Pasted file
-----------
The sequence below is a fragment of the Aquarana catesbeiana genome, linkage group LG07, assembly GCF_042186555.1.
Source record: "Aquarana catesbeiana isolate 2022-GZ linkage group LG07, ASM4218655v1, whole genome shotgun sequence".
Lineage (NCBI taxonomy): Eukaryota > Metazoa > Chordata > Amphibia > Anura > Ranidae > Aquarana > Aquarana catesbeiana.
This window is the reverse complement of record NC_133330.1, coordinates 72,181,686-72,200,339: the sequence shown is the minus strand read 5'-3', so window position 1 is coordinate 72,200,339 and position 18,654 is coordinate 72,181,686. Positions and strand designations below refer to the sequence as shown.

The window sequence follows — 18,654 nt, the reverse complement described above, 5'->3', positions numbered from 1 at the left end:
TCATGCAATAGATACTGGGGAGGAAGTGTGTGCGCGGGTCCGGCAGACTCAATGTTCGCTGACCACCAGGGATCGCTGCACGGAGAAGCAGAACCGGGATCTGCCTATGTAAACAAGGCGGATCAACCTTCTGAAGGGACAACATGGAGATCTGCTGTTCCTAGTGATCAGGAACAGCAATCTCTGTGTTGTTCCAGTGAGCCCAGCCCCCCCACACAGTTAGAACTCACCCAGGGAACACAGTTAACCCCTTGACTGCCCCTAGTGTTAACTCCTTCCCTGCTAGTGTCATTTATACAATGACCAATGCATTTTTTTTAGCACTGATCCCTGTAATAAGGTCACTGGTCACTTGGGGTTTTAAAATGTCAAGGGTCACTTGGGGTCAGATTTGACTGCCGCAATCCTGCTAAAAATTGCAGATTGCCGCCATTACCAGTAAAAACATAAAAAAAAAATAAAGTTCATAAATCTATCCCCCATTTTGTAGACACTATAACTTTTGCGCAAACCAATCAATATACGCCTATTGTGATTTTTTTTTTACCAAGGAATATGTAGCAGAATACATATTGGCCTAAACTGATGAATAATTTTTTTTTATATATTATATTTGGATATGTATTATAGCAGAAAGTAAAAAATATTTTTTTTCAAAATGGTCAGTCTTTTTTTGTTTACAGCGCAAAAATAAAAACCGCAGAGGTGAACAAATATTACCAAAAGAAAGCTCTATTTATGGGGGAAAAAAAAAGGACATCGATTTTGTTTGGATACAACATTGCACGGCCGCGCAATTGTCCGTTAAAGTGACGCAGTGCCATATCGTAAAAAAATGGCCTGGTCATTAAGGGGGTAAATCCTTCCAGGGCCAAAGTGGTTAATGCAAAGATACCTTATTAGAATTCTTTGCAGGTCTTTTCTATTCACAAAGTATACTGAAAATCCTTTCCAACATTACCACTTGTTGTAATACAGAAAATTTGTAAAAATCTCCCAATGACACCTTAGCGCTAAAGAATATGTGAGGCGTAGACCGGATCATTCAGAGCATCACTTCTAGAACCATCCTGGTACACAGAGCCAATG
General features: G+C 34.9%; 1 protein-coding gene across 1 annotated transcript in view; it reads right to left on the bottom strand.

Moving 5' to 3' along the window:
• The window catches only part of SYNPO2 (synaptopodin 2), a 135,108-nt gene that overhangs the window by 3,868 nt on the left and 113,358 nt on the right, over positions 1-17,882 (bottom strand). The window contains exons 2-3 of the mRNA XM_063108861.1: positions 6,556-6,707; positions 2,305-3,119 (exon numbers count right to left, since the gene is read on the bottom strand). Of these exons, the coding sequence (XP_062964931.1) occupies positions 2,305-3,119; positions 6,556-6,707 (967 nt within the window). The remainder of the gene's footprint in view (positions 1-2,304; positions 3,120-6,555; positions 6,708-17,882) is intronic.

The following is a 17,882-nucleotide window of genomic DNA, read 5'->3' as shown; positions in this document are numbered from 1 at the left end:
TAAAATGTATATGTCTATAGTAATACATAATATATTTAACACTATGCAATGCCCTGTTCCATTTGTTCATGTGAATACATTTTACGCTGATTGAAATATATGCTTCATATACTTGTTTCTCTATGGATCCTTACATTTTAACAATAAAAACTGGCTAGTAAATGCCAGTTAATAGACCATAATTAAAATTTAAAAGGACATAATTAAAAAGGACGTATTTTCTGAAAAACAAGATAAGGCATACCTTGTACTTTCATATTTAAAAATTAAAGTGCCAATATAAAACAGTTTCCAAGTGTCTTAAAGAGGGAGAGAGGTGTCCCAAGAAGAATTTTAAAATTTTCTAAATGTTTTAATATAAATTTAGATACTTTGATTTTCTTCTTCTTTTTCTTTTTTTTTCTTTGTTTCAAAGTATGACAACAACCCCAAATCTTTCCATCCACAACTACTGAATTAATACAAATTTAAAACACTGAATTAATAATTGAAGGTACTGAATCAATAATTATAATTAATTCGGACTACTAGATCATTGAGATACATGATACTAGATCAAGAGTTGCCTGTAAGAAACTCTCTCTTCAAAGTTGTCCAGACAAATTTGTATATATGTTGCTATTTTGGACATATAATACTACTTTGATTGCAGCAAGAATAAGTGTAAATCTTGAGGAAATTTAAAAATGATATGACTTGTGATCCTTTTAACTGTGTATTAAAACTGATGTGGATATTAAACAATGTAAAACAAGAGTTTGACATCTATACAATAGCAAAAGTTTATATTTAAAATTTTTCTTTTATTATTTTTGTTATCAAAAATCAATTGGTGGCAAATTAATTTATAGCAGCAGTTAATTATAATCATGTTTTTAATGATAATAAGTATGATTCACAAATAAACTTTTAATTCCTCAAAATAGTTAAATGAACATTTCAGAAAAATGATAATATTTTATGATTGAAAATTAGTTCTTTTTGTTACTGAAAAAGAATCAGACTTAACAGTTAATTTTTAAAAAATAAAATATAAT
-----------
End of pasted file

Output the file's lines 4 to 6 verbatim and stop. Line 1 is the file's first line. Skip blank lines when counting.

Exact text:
This window is the reverse complement of record NC_133330.1, coordinates 72,181,686-72,200,339: the sequence shown is the minus strand read 5'-3', so window position 1 is coordinate 72,200,339 and position 18,654 is coordinate 72,181,686. Positions and strand designations below refer to the sequence as shown.

The window sequence follows — 18,654 nt, the reverse complement described above, 5'->3', positions numbered from 1 at the left end:
TCATGCAATAGATACTGGGGAGGAAGTGTGTGCGCGGGTCCGGCAGACTCAATGTTCGCTGACCACCAGGGATCGCTGCACGGAGAAGCAGAACCGGGATCTGCCTATGTAAACAAGGCGGATCAACCTTCTGAAGGGACAACATGGAGATCTGCTGTTCCTAGTGATCAGGAACAGCAATCTCTGTGTTGTTCCAGTGAGCCCAGCCCCCCCACACAGTTAGAACTCACCCAGGGAACACAGTTAACCCCTTGACTGCCCCTAGTGTTAACTCCTTCCCTGCTAGTGTCATTTATACAATGACCAATGCATTTTTTTTAGCACTGATCCCTGTAATAAGGTCACTGGTCACTTGGGGTTTTAAAATGTCAAGGGTCACTTGGGGTCAGATTTGACTGCCGCAATCCTGCTAAAAATTGCAGATTGCCGCCATTACCAGTAAAAACATAAAAAAAAAATAAAGTTCATAAATCTATCCCCCATTTTGTAGACACTATAACTTTTGCGCAAACCAATCAATATACGCCTATTGTGATTTTTTTTTTACCAAGGAATATGTAGCAGAATACATATTGGCCTAAACTGATGAATAATTTTTTTTTATATATTATATTTGGATATGTATTATAGCAGAAAGTAAAAAATATTTTTTTTCAAAATGGTCAGTCTTTTTTTGTTTACAGCGCAAAAATAAAAACCGCAGAGGTGAACAAATATTACCAAAAGAAAGCTCTATTTATGGGGGAAAAAAAAAGGACATCGATTTTGTTTGGATACAACATTGCACGGCCGCGCAATTGTCCGTTAAAGTGACGCAGTGCCATATCGTAAAAAAATGGCCTGGTCATTAAGGGGGTAAATCCTTCCAGGGCCAAAGTGGTTAATGCAAAGATACCTTATTAGAATTCTTTGCAGGTCTTTTCTATTCACAAAGTATACTGAAAATCCTTTCCAACATTACCACTTGTTGTAATACAGAAAATTTGTAAAAATCTCCCAATGACACCTTAGCGCTAAAGAATATGTGAGGCGTAGACCGGATCATTCAGAGCATCACTTCTAGAACCATCCTGGTACACAGAGCCAATG